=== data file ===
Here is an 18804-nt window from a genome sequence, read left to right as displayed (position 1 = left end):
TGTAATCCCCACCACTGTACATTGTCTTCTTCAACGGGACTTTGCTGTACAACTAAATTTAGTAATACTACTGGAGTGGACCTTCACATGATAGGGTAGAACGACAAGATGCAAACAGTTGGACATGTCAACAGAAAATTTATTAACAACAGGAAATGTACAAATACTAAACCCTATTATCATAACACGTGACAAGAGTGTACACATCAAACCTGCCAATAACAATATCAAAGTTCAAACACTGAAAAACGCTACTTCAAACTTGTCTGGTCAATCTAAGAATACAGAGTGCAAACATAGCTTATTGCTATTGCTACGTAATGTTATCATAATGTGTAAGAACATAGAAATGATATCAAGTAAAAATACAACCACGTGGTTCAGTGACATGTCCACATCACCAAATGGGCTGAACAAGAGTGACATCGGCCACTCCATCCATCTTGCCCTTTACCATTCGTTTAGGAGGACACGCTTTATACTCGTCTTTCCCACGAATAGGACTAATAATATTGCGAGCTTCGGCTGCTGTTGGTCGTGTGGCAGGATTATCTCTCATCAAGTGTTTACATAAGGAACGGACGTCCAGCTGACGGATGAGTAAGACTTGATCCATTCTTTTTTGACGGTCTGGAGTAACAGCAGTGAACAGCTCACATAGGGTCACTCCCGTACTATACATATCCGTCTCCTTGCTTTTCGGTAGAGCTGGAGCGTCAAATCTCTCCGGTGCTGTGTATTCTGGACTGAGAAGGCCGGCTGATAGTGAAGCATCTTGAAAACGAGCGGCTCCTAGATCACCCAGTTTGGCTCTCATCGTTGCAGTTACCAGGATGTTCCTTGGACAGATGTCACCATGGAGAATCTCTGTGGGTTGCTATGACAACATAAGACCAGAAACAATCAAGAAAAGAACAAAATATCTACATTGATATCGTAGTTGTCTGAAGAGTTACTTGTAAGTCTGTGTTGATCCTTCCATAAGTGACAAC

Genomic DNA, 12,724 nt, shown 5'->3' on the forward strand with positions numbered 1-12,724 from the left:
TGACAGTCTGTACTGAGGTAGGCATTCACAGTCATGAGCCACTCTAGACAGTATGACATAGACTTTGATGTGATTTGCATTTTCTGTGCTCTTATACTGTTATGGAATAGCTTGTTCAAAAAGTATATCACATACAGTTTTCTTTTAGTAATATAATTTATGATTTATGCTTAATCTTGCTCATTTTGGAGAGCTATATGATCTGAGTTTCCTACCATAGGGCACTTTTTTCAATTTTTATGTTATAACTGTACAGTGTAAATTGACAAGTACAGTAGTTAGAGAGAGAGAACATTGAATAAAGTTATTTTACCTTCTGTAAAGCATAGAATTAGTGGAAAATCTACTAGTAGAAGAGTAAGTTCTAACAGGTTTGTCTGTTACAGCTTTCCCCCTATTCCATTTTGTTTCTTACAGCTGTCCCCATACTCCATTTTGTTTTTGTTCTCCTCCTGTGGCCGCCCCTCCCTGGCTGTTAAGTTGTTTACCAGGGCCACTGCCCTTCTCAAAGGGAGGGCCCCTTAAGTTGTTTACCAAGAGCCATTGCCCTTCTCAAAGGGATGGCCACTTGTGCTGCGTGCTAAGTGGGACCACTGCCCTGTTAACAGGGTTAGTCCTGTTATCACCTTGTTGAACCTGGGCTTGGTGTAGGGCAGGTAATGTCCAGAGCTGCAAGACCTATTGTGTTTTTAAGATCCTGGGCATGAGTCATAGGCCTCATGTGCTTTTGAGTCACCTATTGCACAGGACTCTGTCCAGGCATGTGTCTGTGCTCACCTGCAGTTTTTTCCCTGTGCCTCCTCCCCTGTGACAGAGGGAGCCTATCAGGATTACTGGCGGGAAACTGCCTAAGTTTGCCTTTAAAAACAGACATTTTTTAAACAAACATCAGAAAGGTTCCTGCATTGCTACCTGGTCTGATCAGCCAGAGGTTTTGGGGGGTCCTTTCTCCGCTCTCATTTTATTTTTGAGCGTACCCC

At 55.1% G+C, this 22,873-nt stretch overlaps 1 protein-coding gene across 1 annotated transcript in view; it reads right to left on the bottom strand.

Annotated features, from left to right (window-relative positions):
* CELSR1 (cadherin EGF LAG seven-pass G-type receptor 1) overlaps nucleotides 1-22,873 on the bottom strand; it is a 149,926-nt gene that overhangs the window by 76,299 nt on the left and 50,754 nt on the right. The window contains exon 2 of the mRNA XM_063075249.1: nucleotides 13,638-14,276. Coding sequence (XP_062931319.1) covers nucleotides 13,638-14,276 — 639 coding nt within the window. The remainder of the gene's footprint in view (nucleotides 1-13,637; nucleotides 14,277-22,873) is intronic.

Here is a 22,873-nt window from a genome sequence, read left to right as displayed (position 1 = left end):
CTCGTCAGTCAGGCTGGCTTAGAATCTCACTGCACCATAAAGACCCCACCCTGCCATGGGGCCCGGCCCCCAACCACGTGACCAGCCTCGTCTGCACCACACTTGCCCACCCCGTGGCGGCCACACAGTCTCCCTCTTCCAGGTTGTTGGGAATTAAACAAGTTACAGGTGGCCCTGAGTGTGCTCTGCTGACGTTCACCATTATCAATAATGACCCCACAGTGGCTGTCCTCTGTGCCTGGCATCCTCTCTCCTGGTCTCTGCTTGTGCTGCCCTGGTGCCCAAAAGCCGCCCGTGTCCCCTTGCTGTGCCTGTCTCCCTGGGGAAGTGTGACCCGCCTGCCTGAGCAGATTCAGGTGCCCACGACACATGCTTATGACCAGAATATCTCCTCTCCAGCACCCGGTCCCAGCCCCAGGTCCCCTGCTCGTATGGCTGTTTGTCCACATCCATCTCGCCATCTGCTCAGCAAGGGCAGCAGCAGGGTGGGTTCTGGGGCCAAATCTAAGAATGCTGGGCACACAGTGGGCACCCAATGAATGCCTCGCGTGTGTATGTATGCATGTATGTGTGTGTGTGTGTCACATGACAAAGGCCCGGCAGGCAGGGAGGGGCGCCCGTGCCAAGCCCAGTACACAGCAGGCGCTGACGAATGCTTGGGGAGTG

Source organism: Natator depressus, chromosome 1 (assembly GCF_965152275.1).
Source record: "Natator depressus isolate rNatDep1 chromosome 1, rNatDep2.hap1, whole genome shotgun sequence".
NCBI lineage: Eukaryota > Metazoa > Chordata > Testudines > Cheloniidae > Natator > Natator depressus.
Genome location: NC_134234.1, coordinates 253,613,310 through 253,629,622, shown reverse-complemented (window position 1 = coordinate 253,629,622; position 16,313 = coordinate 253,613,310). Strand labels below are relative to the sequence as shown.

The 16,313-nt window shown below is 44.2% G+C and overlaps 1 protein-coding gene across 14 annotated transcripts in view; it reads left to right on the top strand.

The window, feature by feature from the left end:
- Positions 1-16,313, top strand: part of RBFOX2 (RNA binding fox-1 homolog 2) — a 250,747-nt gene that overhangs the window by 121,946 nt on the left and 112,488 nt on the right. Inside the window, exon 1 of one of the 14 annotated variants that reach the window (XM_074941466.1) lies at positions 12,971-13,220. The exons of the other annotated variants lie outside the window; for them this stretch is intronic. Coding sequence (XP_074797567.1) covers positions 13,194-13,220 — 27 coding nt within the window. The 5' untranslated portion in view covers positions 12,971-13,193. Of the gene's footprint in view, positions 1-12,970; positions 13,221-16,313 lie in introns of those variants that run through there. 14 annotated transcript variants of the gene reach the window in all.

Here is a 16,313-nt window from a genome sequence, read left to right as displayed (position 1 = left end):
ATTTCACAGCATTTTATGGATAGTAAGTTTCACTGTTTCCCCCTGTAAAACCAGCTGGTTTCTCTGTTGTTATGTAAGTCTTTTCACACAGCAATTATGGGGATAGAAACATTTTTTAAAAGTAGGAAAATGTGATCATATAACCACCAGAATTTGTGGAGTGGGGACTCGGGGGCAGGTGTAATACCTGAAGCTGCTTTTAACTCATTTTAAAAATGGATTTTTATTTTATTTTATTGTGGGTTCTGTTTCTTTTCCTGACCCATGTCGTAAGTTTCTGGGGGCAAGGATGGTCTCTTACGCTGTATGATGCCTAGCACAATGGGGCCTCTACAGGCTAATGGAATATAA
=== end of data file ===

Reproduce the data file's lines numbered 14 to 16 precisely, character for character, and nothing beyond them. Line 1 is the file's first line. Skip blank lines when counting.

The 16,313-nt window shown below is 44.2% G+C and overlaps 1 protein-coding gene across 14 annotated transcripts in view; it reads left to right on the top strand.

The window, feature by feature from the left end:
- Positions 1-16,313, top strand: part of RBFOX2 (RNA binding fox-1 homolog 2) — a 250,747-nt gene that overhangs the window by 121,946 nt on the left and 112,488 nt on the right. Inside the window, exon 1 of one of the 14 annotated variants that reach the window (XM_074941466.1) lies at positions 12,971-13,220. The exons of the other annotated variants lie outside the window; for them this stretch is intronic. Coding sequence (XP_074797567.1) covers positions 13,194-13,220 — 27 coding nt within the window. The 5' untranslated portion in view covers positions 12,971-13,193. Of the gene's footprint in view, positions 1-12,970; positions 13,221-16,313 lie in introns of those variants that run through there. 14 annotated transcript variants of the gene reach the window in all.